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Coal Towers

In 1947, Poland purchased four such reinforced concrete equipment for carburizing steam locomotives from the American company Ross and White from a fund other than the fund intended for purchases at UNRRA (!). Secondly ; The tower in Warsaw is one of the two with a container capacity of 300 tons (the second tower is 300 tons in Kraków), while the other two towers in Gdynia and Tarnowskie Góry are with 500 tons containers. Thirdly: All parts, including company plates (I saw one with my own eyes) and construction documentation, were imported from the USA from Ross and White. Reinforced concrete structures based on American documentation were made in Poland by Polish railway companies subordinate to Polish railways.There are many differences between the Fairbankx and Rosse and White buildings.

In the USA, in Sullivan, there is a 500-tonne bunker tower made in 1941 by the “Ross and White” company, the same as that built in Poland.

Fairbanks Morse 400 Ton Concrete Steam Locomotive Coaling Tower

You can see a full plan of a Fairbanks Morse 400 tower built in an unbelievably detailed kit offered by Tichy Train group. A sample image from the plans that are in this kit are to the left.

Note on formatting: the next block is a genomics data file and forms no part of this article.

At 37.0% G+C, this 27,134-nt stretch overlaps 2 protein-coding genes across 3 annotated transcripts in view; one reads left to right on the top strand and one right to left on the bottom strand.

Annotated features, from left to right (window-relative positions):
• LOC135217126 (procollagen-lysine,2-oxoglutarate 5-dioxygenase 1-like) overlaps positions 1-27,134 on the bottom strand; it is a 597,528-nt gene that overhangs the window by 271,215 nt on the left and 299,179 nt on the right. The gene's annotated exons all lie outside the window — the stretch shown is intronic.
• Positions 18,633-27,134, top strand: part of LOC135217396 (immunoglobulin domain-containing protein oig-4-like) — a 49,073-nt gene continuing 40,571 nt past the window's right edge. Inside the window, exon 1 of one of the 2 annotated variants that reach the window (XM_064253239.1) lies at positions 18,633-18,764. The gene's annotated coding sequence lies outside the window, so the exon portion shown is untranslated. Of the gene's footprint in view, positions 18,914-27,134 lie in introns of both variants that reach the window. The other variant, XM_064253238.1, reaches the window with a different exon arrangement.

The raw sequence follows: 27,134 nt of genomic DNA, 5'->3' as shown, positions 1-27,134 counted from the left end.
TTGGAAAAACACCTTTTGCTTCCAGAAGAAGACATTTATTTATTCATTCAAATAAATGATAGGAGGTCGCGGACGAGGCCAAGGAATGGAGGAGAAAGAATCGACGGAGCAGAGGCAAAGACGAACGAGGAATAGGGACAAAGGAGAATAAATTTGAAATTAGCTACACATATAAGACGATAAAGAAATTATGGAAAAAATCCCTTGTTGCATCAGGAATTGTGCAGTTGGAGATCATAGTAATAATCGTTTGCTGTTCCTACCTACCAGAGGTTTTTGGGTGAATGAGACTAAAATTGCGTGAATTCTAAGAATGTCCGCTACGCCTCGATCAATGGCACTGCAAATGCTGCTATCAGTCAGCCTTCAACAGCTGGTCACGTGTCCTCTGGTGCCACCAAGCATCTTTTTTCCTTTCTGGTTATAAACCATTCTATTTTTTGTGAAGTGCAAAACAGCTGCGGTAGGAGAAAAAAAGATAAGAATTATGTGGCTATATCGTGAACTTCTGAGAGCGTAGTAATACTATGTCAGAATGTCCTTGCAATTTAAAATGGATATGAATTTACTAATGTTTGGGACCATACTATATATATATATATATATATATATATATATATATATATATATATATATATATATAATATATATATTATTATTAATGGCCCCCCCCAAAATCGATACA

The towers in Poland, as one sees them today, are but part of what was once a complete steam engine service area.

The towers loaded steam engines with coal and sand.

Near each there was an ash pit and watering facility.  The water columns were necessarily supplied by water towers, information about which we currently lack.

Little information is currently available about these service areas.

The coal towers were made in two and three track versions.  The tower in Odolany, Warsaw is a two track version.

Click To Watch Video

A video showing my early morning visits to the tower is really quite informative and has been posted for the historical record.  You are invited to watch it on youtube at this link.





A tower required a sand house that would blow sand up into the tower sand hopper.

It also required a hoist house that would power the coal hoist.






The ash pit for the Warsaw Tower can be seen in an aerial view in Google earth. How the ash was removed from the pit is not known to the author.

Most of the piping, landings and cables are missing. Pictures and/or plans are being sought.

The links below present other information about coaling towers in Poland More about the tower at Odolany.  –  –  –  –

Wieża do obrządzania parowozów

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